"To the Victors go the Spoils..."
Posted on 4/23/2013
Everyone knows who won the Civil War. And everyone knows that the victors reap the rewards of their success. The terms of peace resulted in Reconstruction that went on for more than a decade after Appomattox, with federal troops occupying most of the southern states and military governors, in many cases, having a say in how southern states conducted their business, finances, and even politics.
However, there was also one subtle thing that must have irritated a good many Southerners who had fought for their independence. There was the little matter of who appeared on the paper money that was in everyday circulation. Eight Union Generals and one Admiral appeared on silver certificates, coin notes, and legal tender notes between the late 1880s and the early twentieth century. Some, notably Admiral David G. Farragut, Major General William Tecumseh Sherman, Major General Joseph King Mansfield, and Major General George Gordon Meade, appeared on denominations so large that the average person would probably never encounter them. But others appeared on low denomination notes that surely would have had wide spread circulation in all parts of the reunified, post war nation. To some this must have seemed like a "na-na-na-na-nana" taunt of who won and who lost.
Following is a complete list of military officers who appeared on United States paper money and a brief synopsis of their military careers. The rarest of the portraits is seen on the $1000 Treasury Notes. Just five notes from three Friedberg numbers are available to collectors. Two of those examples, a Series 1890 and Series 1891, representing the two types for the denomination will be available in the Central States Currency Platinum Night Session the evening of Friday, April 26th. The notes are estimated at $1.25 Million and $2 Million respectively.
Admiral David G. Farragut - $100 Coin Note, series 1890-1891 (issued ca. 1890-1893) Farragut was the first officer to hold the rank of Admiral in the United States navy. His most significant engagements were the capture of New Orleans in 1862 and the battle of Mobile Bay in 1864 which immortalized (in paraphrased form) his order of "Damn the torpedoes – full speed ahead!"
Lieutenant General and later General of the Army Ulysses S. Grant – Series 1886, 1891, and 1896 $5 Silver Certificates, Series 1899 $1 Silver Certificate (issued ca. 1886 – 1927) Although Grant is always depicted in civilian clothing as President, he was obviously known as the General whose victories at Shiloh, Vicksburg, the Wilderness, and Appomattox decided the war.
Major General Winfield Scott Hancock – Series 1886 $2 Silver Certificate (issued ca. 1886-1891) A Presidential candidate in 1880, Hancock is most remembered for his exploits at the battles of Fredericksburg and Gettysburg.
Major General Joseph K. Mansfield – Series 1874-1880 $500 Legal Tender Note (issued ca. 1874-1912) Mansfield was mortally wounded at the battle of Antietam while leading his troops and died on September 18, 1862.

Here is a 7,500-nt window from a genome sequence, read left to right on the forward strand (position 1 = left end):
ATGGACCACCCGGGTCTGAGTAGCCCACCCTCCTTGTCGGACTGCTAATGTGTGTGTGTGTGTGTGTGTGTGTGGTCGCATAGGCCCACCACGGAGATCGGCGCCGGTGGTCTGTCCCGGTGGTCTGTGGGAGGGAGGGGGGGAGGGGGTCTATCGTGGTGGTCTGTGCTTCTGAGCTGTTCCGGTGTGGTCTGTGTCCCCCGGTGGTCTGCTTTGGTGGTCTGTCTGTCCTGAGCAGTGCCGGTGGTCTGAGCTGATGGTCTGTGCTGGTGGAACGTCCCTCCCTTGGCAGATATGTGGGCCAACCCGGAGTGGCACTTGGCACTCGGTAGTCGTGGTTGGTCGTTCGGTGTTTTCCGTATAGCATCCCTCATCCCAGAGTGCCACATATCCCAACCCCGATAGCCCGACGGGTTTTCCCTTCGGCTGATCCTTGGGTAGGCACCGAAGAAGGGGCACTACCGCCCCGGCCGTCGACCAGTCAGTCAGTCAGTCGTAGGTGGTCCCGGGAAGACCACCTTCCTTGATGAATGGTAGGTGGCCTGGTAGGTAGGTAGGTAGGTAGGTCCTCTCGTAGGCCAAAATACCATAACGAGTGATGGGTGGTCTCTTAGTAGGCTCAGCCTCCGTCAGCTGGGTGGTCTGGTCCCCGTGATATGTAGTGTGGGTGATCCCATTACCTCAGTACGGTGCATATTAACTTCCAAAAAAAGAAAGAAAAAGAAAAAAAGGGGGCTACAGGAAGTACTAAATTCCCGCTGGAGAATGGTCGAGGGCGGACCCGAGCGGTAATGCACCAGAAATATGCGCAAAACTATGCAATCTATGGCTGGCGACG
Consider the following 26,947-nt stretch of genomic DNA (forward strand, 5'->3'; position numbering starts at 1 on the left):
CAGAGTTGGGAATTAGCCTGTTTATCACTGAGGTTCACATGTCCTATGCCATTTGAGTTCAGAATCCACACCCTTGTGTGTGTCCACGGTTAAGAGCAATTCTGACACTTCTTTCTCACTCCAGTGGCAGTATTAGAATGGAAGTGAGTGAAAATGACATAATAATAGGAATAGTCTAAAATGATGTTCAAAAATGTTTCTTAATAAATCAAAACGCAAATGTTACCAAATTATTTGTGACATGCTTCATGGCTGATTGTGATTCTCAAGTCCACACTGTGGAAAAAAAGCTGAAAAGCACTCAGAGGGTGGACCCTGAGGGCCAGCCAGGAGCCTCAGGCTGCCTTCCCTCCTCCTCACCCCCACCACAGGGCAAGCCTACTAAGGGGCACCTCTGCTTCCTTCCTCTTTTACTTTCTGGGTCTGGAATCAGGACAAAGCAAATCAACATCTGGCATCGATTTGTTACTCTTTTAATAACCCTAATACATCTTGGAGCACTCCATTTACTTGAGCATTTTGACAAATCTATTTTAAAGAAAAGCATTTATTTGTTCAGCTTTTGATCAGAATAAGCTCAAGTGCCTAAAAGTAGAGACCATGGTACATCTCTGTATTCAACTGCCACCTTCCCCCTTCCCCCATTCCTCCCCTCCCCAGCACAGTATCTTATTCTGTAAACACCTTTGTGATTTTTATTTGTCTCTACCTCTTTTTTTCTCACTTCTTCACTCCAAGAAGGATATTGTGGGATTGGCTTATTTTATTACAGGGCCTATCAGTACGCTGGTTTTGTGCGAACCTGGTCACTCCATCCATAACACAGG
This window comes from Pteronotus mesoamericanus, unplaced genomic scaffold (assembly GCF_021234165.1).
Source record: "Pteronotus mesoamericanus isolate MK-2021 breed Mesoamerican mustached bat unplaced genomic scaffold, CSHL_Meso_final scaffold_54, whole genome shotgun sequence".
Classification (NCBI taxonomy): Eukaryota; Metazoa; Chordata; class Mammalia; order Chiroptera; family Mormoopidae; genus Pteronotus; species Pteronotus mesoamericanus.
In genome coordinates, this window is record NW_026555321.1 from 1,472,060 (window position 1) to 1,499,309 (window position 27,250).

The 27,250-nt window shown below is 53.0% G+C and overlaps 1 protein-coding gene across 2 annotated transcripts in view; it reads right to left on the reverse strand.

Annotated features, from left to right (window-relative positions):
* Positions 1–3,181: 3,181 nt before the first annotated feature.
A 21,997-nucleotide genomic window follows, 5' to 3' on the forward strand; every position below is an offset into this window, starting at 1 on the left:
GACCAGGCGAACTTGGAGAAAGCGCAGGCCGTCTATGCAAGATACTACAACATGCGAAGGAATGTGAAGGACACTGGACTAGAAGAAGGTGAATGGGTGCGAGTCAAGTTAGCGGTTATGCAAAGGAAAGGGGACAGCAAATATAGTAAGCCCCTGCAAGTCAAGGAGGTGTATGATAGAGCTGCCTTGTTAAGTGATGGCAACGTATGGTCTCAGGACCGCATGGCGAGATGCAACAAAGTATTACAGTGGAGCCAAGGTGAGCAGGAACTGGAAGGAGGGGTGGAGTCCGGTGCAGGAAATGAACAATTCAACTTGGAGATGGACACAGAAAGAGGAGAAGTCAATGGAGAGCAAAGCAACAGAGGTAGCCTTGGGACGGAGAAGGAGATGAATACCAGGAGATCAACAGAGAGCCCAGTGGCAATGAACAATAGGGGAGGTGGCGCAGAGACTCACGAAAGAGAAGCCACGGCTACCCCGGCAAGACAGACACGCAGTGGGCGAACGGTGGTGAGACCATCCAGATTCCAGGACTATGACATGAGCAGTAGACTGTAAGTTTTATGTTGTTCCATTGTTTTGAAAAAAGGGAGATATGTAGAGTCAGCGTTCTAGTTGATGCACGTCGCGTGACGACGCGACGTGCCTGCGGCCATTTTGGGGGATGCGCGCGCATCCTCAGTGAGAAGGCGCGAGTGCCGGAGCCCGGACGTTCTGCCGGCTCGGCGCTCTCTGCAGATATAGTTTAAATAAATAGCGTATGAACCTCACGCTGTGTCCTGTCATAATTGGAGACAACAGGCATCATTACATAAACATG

Major General James B. McPherson – Series 1890-1891 $2 Coin Note (issued ca. 1890-1898) McPherson served at the battles of Shiloh and Vicksburg and was killed during the Battle of Atlanta on July 22, 1864.
Major General George G. Meade – Series 1890-1891 $1000 Coin Note (issued ca. 1890-1897) Also known as "Old Snapping Turtle" due to his reputation for having a temper. While Meade played a major role in a number of battles throughout the war, his singular achievement was his victory at the Battle of Gettysburg, considered by most as the turning point of the war.
Major General Philip H. Sheridan – Series 1890-1891 $10 Coin Note, 1896 $5 Silver Certificate (issued ca. 1890-1905) Sheridan was a capable cavalry officer whose most notable achievements occurred in 1864 when his forces destroyed the economic infrastructure of the Shenandoah Valley and in 1865 during the Appomattox campaign that essentially ended the war.
Major General William Tecumseh Sherman – Series 1891 $500 Coin Note (issued ca. 1897-1898) While Sherman participated in a number of battles, he is best remembered for his conquest of Atlanta and the ensuing "March to the Sea" which hastened the end of Confederate resistance in the southeast. His selection for such a large denomination suggests that the use of his portrait would perhaps have been too controversial on a lower denomination note circulating in the South.
Major General George Thomas – Series 1890-1891 $5 Coin Note (issued ca. 1890-1905) Thomas was a methodical General who provided a critical defensive performance during the Union defeat at Chickamauga (where he earned the nickname "The Rock of Chickamauga") followed by decisive victories at Missionary Ridge and Nashville. Not being one for self-promotion, Thomas did not receive a lot of notoriety either during or after the war.
This is a guest article. The thoughts and opinions in this piece are those of their author and are not necessarily the thoughts of the Certified Collectibles Group.
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